However what is forgotten in the Capstone Concept is that "uncertainty" applies equally to the logistician trying to deliver extra fuel supplies to an overly armored gas-guzzling force. Transportation and sustainment forces end up being ambushed en route...due to uncertainty. Uncertainty applies to the inter and intratheater sealift/airlift force that must get both the vehicles and supplies to theater and the ultimate user over the highly uncertain last operational and tactical miles. While we accept all kinds of anti-access unlikelihoods, we never seem to acknowledge that sealift may never arrive due to enemy intervention of scarce RO/ROs/Fast Sealift.

Fortunately, the expansion and up-armoring (double V-hull coming) of Stryker, remaining FCS spin outs, and continued testing of Stryker etc. networking advantages will salvage some of the "baby" of the rejected FCS bathwater...so all is not lost. Heavy BCTs will arrive eventually, and hopefully we will never find ourselves running out of fuel with "superior" armor as the Germans did in WWII, losing to lesser armored Americans/allies.

Quote:
Design is an attempt to mitigate complexity and find simple structures or patterns to control for uncertainty. Design can follow formulaic patterns or rule sets entering "planning" (also called engineering) or it can follow natural less than empirical strategies that may allow for "art" to be exposed. Another point is that design can exist outside of planning but be inclusive of planning. As an example an architect designs a building, but an engineer creates the plant-plans, and a manager the project plan. The design process is intent of the creator/originator and the plan is the execution on that intent.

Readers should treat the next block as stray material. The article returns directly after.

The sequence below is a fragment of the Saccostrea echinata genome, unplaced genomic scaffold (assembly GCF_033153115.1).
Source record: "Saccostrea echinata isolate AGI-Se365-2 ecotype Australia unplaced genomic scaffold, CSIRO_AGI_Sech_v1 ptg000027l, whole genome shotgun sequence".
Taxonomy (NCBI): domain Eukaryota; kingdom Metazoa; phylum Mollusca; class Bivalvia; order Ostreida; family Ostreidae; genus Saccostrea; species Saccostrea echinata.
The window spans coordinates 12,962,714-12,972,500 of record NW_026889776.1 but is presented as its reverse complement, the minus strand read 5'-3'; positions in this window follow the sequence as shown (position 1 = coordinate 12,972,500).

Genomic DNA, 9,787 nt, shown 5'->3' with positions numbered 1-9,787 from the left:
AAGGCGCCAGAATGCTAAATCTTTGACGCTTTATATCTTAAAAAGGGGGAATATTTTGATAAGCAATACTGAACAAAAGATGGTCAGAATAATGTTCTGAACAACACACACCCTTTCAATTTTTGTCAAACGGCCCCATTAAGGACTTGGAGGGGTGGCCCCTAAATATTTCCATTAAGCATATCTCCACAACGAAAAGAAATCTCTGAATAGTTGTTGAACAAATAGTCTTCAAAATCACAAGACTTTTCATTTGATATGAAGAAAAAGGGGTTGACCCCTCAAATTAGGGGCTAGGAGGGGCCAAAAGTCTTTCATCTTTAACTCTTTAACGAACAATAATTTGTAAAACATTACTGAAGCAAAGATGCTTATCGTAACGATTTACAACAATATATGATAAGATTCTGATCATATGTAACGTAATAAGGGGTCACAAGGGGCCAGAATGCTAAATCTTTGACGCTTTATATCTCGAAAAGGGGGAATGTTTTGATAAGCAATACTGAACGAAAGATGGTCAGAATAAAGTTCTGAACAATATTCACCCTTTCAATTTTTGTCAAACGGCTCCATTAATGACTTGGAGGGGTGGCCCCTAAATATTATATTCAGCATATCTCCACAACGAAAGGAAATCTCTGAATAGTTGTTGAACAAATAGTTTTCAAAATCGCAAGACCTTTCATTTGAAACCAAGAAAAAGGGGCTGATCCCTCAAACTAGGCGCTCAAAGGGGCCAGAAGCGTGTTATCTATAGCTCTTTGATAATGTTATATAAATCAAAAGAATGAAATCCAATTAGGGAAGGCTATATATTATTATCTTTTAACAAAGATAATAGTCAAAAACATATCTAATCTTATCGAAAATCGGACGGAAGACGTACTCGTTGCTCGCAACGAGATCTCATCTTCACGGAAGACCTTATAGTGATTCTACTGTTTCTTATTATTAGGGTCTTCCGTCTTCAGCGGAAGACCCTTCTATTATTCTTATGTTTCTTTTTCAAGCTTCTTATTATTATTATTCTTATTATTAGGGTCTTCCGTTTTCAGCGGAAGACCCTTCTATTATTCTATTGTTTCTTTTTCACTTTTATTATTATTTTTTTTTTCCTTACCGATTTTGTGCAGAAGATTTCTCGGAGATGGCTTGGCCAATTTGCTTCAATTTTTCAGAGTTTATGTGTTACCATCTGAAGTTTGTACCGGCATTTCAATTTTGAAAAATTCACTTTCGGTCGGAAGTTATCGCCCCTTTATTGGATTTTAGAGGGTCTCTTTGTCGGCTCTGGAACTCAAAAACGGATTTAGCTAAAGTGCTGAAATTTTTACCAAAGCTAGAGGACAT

I hear you on the architectual versus engineering design. Architectual and military design may involve visualizing and describing space in a building or on the ground. But ability to do that does not guarantee ability to engineer/plan and more importantly execute the design. Aren't the days of the Howard Roark/Frank Lloyd Wright one-man-does-it-all design/engineering not feasible anymore than one staff member and commander doing it all in design or planning? Isn't it kind of egotistical to try to design it all alone, or rule with an iron my-way (plan)-or-highway authority in the CP?

Quote:
Unfortunately this simplistic discussion does not give glimpses into how the words are often misused. In engineering the models or design are often about the intent/goals, and the planning process is but one of the elements in that process. However the words get used interchangeable to effect the levels of effort or control the inputs into each other.
Isn't it comparable to the automotive designer who draws and sculpts clay to look a certain way...then reality on the ground (engineering/enemy vote)distorts it to look much different in execution.

Last edited by Cole; 03-06-2010 at 11:05 PM. Reason: Clarification
Cole is offline  
Old 03-06-2010   #231
selil